Welcome to the unique, the bad, and the ugly!
Over the years, automakers past and present have offered a variety of cars and light trucks for sale in the American marketplace. Occasionally, the same have attempted to field vehicles that were designed to satisfy a market or meet a need in the marketplace. While some have been successful, others have failed spectacularly. Often exterior design, value proposition or even usefulness for the task at hand left many scratching their heads, while others wondered why the vehicle was ever built in the first place.
This new feature will explore those vehicles that offered consumer’s something different – for better or for worse. While this series may not cover every vehicle that may deem worthy, it should bring back some memories for those who have owned, shopped or even seen them on our nation’s roadways. On to the list!
Pontiac Aztek crossover – (model years produced: 2001-2005) – What were they thinking? This was GM at its overstaffed, micromanaged, committee killing worst. The styling was polarizing at best, and a host of design, marketing and financial decisions reduced the usefulness of what could have been an awesome vehicle. The Aztek rode on a shortened version of the automaker’s minivan platform. The Buick Rendezvous is a mechanical sibling. Interesting fact: In recent years, this vehicle has enjoyed a bit of cult status popularity as the vehicle used by the character Walter White in AMC Network’s series Breaking Bad.
AMC Pacer two-door hatchback – (model years produced: 1975-1980) – This combination of the American Motors Corporation and the Pacer went together like oil and water. Because it was as wide as conventional mid-size sedans at the time, it was billed as the first “wide small car”. The Pacer’s rounded and aerodynamic “jellybean” styling and its short wheelbase made it the subject of many bad jokes. Built at the automaker’s aging plant in Kenosha, Wisconsin, the automaker’s reputation for poor quality didn’t help its cause either. Interesting fact: The Pacer was the first modern US market mass-produced vehicle to employ cab-forward design.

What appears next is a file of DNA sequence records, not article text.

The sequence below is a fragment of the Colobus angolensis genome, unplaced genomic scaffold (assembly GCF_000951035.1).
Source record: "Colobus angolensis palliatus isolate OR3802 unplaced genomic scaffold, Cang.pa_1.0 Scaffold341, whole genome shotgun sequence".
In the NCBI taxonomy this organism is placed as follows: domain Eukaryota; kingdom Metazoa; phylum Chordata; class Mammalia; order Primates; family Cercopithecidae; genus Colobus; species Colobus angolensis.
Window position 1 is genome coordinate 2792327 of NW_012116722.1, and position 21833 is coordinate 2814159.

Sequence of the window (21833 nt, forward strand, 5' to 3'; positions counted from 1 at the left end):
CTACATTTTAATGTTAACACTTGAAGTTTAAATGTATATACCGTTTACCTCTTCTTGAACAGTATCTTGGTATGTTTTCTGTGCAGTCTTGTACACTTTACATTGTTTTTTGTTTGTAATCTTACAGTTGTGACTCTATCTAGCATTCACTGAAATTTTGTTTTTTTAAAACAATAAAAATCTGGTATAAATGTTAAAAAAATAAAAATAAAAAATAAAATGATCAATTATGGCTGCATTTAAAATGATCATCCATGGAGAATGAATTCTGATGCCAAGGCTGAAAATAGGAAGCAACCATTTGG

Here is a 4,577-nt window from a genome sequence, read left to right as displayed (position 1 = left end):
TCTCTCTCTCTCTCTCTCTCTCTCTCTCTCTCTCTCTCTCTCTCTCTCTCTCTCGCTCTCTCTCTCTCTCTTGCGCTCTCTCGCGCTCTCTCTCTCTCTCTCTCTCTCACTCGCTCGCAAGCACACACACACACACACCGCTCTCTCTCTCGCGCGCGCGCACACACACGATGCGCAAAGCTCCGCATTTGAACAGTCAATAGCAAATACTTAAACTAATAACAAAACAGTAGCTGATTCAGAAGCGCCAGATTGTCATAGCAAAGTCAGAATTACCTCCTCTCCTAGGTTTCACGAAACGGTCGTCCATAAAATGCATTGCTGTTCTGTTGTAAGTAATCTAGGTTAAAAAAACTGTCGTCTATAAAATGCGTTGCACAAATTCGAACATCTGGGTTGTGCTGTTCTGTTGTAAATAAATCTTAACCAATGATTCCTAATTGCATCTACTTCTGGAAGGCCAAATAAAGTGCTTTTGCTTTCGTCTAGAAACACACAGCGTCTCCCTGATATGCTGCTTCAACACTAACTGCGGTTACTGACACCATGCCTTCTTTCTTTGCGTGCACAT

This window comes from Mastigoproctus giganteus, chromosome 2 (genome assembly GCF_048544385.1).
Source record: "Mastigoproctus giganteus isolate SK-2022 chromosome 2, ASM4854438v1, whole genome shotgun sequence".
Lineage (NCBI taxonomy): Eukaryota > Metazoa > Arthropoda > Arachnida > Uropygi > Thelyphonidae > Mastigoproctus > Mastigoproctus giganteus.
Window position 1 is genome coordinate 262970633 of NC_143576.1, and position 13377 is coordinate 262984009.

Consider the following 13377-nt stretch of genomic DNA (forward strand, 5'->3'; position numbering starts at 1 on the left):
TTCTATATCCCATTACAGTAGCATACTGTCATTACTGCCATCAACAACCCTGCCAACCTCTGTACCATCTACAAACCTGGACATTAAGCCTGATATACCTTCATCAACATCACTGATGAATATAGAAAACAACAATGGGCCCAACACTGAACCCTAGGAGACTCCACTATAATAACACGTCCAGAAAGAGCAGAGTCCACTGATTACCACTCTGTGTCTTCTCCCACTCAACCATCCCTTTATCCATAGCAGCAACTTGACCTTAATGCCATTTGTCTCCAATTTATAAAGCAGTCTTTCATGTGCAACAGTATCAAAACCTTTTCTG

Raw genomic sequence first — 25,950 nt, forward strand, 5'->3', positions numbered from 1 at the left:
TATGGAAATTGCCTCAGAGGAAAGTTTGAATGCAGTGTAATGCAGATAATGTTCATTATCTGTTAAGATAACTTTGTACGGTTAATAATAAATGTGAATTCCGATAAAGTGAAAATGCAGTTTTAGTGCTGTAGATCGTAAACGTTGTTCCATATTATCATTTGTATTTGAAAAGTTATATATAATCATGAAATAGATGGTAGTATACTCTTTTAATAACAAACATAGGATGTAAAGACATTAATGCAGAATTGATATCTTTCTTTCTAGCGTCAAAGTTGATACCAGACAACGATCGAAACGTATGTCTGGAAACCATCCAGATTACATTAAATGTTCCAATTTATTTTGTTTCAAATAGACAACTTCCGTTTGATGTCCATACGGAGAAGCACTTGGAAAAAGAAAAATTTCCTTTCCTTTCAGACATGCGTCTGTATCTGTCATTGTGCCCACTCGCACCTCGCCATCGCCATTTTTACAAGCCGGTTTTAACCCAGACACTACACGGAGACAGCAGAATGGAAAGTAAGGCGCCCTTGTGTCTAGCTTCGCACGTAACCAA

Subaru Baja open bed pickup truck – (model years produced: 2003-2006) – Built in the United States, I am sure that Subaru thought that it was a good idea at the time. After all, less than 10 years before it’s launch, the automaker had scored big with a heavy-duty SUV-like rendition of its Legacy wagon called the Outback. This unibody design also borrowed heavily from the existing mechanicals, platform and sheet metal of the Subaru Legacy/Outback wagon as well. Subaru nicknamed the Baja as a “multiple-choice vehicle” as a result of its unique design and versatility. But limited advertising, late arrival of the turbo-charged model, heavily styled lower-body plastic cladding and a yellow-and-silver introductory color scheme discouraged broad appeal. Interesting fact: the Baja received the highest score for reliability in the pickup truck category from Consumer Reports in 2006.
GMC Envoy XUV – (model years produced: 2004-2005). It didn’t work for Studebaker either. The five-passenger Envoy XUV introduced for 2004 was an attempt to create a combination of pickup truck and SUV. It featured a retractable rear roof section that slid forward, giving an open-topped load area like the 1960s car Studebaker Wagonaire. A ‘MidGate’ could be raised to partition the load area off from the passenger compartment. This was a solid, waist-height plastic-lined panel and with a retractable glass partition for the top half. The two-way tailgate could either hinge sideways or drop down; the tailgate glass retracted into the solid tailgate. The cargo area was waterproofed and fitted with a drainage system, allowing it to be easily hosed down for cleaning. Interesting fact: Envoy XUV sales, projected at approximately a third of Envoy production, were actually much lower.
Suzuki X-90 – (model years produced: 1995-1997). The Suzuki X-90 was a two-door, two-seater SUV that was related to the Suzuki Sidekick. The X-90 also featured a T-section removable roof. The X-90 was the replacement for the maligned Samurai which was largely discredited due to its easy tendency to roll over in emergency avoidance maneuvers. Despite its small size, the Suzuki X-90 was well equipped – available with four wheel drive or rear wheel drive and either a five-speed manual or automatic transmission. The X-90 also featured dual air bags, anti-lock brakes, optional air conditioning and a dealer-installed six-disc CD changer. Unfortunately, it was a vehicle in search of a market – it never caught on in the United States. Interesting fact: The X-90 was the base vehicle for Red Bull’s advertising vehicles, which featured a 5′ mockup of the company’s product can mounted over the trunk.